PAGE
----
France gets EU support after calling for anti-ISIS coalition
European Union defence ministers on Tuesday unanimously backed France’s request for help with military missions in the wake of the Paris attacks, EU foreign policy chief Federica Mogherini said.
On Monday, France’s President Francois Hollande called on the United States and Russia on Monday to join a global coalition to destroy Islamic State of Iraq and Syria (ISIS) following the attacks in Paris, and hours later French fighter jets launched fresh strikes on targets in Syria.
“France has requested aid and assistance in accordance with article 42-7. It’s an article that has never been used before in the history of our union,” Mogherini said, referring to part of the EU treaties that provides for solidarity of member states in the event one of them is attacked.
“Today the EU through the voices of all the member states unanimously expressed its strongest full support and readiness to give the assistance needed,” she told a press conference in Brussels with French Defence Minister Jean-Yves Le Drian.
“France will be in contact bilaterally in coming hours and days to express the support it requires and the EU will ensure the greatest effectiveness in our common response,” former Italian foreign minister Mogherini added.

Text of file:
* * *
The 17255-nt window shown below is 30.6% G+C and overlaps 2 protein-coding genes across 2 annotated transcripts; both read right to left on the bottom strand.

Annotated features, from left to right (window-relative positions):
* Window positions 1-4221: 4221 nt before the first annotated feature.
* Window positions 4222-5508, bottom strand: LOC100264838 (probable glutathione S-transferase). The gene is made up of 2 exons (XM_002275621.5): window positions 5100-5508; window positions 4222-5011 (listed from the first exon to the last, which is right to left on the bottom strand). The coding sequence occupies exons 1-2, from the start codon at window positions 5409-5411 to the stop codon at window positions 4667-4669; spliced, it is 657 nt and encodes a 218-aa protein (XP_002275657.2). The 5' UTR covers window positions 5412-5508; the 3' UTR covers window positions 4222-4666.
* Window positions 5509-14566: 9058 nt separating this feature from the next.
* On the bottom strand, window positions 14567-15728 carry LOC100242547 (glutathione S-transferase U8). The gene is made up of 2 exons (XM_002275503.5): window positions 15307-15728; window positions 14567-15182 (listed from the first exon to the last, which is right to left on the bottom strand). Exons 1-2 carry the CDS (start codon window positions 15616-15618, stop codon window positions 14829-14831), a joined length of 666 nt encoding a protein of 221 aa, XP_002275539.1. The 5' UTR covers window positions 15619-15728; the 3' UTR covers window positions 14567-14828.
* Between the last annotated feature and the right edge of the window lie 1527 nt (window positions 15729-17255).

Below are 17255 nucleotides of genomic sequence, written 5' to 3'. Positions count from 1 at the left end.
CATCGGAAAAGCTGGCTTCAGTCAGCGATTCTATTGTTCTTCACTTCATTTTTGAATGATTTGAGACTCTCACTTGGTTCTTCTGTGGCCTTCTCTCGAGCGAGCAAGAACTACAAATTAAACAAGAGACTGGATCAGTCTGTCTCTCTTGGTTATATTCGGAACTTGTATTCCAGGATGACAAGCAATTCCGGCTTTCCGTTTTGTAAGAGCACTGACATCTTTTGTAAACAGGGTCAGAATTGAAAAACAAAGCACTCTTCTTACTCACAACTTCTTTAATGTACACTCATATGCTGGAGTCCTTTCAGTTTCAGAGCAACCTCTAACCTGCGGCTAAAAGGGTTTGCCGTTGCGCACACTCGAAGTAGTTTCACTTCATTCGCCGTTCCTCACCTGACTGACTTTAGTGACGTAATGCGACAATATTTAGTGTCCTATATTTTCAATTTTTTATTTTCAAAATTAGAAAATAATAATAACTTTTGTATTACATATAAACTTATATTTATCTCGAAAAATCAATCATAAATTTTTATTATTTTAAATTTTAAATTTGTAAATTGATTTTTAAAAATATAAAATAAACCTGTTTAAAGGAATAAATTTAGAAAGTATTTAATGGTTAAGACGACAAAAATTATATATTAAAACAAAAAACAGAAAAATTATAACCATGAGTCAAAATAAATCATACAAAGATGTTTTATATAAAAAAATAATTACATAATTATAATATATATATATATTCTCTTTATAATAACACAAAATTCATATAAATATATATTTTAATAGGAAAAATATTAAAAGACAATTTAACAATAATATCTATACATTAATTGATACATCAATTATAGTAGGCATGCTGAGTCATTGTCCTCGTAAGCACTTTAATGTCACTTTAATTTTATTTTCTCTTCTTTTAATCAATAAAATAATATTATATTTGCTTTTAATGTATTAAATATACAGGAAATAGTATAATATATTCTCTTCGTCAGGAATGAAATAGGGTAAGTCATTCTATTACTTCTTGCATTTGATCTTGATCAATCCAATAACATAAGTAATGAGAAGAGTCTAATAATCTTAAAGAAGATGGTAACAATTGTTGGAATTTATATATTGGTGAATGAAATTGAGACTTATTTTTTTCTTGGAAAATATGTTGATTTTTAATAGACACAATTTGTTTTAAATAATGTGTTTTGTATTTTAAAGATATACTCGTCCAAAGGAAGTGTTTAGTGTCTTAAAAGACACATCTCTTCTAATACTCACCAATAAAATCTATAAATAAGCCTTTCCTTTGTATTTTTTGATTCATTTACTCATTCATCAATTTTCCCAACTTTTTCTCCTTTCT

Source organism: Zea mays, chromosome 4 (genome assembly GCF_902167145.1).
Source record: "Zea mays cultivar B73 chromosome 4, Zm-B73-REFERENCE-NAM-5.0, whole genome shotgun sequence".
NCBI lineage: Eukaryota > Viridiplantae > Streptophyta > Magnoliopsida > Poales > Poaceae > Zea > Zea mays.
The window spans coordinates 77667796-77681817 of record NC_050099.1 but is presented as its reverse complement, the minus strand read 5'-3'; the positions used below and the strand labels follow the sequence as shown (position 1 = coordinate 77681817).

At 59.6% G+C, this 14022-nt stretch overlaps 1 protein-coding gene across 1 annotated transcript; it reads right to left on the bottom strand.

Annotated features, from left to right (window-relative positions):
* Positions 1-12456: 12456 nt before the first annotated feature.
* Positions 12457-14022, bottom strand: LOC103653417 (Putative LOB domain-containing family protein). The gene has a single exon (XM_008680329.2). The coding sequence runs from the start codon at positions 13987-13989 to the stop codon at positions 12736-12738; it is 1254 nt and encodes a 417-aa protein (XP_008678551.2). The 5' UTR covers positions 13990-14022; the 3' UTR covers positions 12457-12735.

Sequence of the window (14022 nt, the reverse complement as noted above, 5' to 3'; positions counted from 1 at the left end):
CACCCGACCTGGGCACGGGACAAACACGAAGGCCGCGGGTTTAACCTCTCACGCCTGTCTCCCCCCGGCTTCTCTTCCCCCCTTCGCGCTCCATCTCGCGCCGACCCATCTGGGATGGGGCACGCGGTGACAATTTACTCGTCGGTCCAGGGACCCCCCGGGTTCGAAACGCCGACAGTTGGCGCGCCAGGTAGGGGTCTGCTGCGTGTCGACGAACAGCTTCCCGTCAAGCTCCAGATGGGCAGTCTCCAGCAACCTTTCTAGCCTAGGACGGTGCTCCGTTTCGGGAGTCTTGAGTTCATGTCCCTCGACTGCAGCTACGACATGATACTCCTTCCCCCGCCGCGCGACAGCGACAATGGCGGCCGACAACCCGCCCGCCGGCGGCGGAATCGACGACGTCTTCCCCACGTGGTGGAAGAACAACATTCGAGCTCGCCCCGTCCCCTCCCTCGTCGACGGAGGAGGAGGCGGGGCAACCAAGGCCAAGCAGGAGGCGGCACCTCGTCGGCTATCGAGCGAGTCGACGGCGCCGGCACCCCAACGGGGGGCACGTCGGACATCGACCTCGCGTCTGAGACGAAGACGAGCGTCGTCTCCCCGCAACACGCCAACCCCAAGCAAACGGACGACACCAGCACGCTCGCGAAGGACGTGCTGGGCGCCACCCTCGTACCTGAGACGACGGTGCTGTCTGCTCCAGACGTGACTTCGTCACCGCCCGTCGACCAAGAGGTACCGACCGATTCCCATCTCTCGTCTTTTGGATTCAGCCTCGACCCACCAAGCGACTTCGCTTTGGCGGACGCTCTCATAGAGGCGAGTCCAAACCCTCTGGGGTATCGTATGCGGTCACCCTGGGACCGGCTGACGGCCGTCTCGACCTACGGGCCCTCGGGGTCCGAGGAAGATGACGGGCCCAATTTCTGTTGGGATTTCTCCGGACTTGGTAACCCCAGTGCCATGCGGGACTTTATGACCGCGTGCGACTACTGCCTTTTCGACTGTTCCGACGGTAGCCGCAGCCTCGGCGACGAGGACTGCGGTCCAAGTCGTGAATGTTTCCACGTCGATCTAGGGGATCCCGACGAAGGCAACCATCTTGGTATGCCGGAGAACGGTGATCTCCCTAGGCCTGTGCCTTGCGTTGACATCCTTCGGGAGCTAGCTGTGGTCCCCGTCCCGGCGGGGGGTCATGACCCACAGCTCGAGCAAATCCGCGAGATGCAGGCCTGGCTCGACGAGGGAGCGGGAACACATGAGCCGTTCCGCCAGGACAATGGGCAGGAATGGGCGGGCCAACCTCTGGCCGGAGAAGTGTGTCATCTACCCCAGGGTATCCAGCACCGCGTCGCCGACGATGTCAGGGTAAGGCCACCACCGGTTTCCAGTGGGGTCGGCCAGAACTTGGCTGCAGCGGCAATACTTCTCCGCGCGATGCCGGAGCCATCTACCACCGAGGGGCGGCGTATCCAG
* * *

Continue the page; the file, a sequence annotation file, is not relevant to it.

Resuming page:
The French minister said the EU’s support was a “political act of great significance.”
Le Drian said it would “allow us in the hours to come to have bilateral talks where necessary” with other EU states to establish what aid France needed.
This aid could either be in support of France’s Syria airstrikes but also in other theatres, adding that France “can’t be everywhere at the same time.”
“I felt a lot of emotion from my colleagues” over the Paris attacks claimed by the Islamic State group which left 129 people dead, he said, adding that many of his counterparts had addressed him personally in French to pay their respects.
Strikes against ISIS
A spokesman for France’s military command told Reuters early on Tuesday that 10 French warplanes, launched from the United Arab Emirates and Jordan, had conducted air strikes overnight targeting a command center and a recruitment center for jihadists in ISIS stronghold of Raqqa.
Parliamentarians had given Hollande a standing ovation before spontaneously singing the “Marseillaise” national anthem in a show of political unity after the worst atrocity France has seen since World War Two.
ISIS has claimed responsibility for Friday’s coordinated attacks, saying they were in retaliation for France’s involvement in U.S.-backed air strikes in Iraq and Syria.
Hollande pledged that France would intensify the assaults on ISIS, and said he would meet U.S. President Barack Obama and Russian President Vladimir Putin in the coming days to urge them to pool their resources.
“We must combine our forces to achieve a result that is already too late in coming,” the president said.
The U.S.-led coalition has been bombing Islamic State for more than a year. Russia joined the conflict in September, but Western officials say it has mainly hit foreign-backed fighters battling Syrian President Bashar al-Assad, not Islamic State.